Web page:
It’s clear that the major shifts in the VAT landscape in 2021 created a different set of challenges for businesses and tax administrations but encouraging accurate record keeping is still a central goal of most EU Member States. In our next article in this VAT audit series we’ll explore the common triggers of a VAT audit.

Take Action

Need help ensuring compliance ahead of a VAT audit? Get in touch to discuss your VAT compliance needs.

Sign up for Email Updates

Stay up to date with the latest tax and compliance updates that may impact your business.

Author

Jack Bowdige

Jack is a consultant within Sovos’ Audit and VAT Recovery team. Since joining in 2020, he originally worked within the e-commerce reporting team before specializing in supporting our clients during the management, preparation and submission of VAT audits across the EU. Before joining Sovos Jack studied Economics at the University of Sussex.
Share This Post

EMEA VAT & Fiscal Reporting
November 29, 2022
Expert Series Part V: New Roles for IT in the Wake of Expanding Global Mandates

Part V of V – Christiaan Van Der Valk, vice president, strategy and regulatory, Sovos  Click here to read part IV of the series.   Government-mandated e-invoicing laws are making their way across nearly every region of the globe, bringing more stringent mandates and expectations on businesses. Inserted into every aspect of your operation, governments are […]

EMEA IPT
November 23, 2022
Fire Brigade Tax in Slovenia

Problems encountered with Fire Brigade Tax rate increase in Slovenia Slovenia’s Fire Brigade Tax (FBT) has changed. The rate increased from 5% to 9%. This came into effect on 1 October 2022. The first submission deadline followed on 15 November 2022. Unfortunately, the transition has been plagued by problems. We discuss some issues and how […]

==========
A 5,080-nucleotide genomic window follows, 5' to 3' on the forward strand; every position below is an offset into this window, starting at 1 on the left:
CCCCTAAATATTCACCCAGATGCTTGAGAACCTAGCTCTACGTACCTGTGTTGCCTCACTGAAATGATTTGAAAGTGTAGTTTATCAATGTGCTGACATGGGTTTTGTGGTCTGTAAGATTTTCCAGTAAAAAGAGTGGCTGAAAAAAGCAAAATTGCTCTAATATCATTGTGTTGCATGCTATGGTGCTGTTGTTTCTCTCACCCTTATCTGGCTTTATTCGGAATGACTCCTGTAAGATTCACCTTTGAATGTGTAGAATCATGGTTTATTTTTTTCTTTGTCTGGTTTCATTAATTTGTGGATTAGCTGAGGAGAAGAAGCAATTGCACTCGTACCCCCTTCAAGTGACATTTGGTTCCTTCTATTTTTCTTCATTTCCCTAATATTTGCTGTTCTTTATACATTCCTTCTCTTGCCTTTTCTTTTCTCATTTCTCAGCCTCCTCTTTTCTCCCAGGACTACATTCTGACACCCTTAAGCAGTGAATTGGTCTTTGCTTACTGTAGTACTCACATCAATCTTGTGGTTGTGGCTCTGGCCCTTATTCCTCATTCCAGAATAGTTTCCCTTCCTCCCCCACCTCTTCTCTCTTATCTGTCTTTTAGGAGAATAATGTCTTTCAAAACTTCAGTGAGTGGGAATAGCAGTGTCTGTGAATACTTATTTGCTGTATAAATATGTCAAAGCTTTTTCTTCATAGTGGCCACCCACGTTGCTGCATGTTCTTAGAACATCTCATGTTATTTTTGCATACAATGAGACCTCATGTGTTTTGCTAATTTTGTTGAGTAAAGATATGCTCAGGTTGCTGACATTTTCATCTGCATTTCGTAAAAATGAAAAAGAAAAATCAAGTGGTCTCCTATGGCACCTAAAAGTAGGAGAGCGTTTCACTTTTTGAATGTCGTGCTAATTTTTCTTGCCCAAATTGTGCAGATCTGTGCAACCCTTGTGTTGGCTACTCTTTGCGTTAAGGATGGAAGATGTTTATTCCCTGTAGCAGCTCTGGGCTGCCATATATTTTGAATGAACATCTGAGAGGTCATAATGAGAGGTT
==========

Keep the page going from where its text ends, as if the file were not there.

E-Invoicing Compliance EMEA
November 22, 2022
E-invoicing and Fiscal Digitization in Africa

African countries are following e-invoicing and continuous transaction control trends implemented rapidly by many countries around the globe. Each country in the continent is developing their variation of a tax digitization system. This means there is currently no standardisation with compliance requirements differing in each jurisdiction. A common transaction reporting feature among African countries is […]

EMEA VAT & Fiscal Reporting
November 22, 2022
Expert Series Part IV: New Roles for IT in the Wake of Expanding Global Mandates

Part IV of V – Ryan Ostilly, vice president of product and GTM strategy EMEA & APAC, Sovos Click here to read part III of the series.   Government-mandated e-invoicing laws are making their way across nearly every region of the globe, bringing more stringent mandates and expectations on businesses. Inserted into every aspect of your […]

E-Invoicing Compliance EMEA
November 16, 2022
Denmark E-Invoicing Requirements

New bookkeeping law – Lov om bogføring On 19 May 2022, the Danish Parliament passed a new bookkeeping law – Lov om bogføring – introducing requirements for companies to use a digital bookkeeping system. Section 16 of the Law requires many Danish companies to use a digital bookkeeping system and make their bookings electronically. The final […]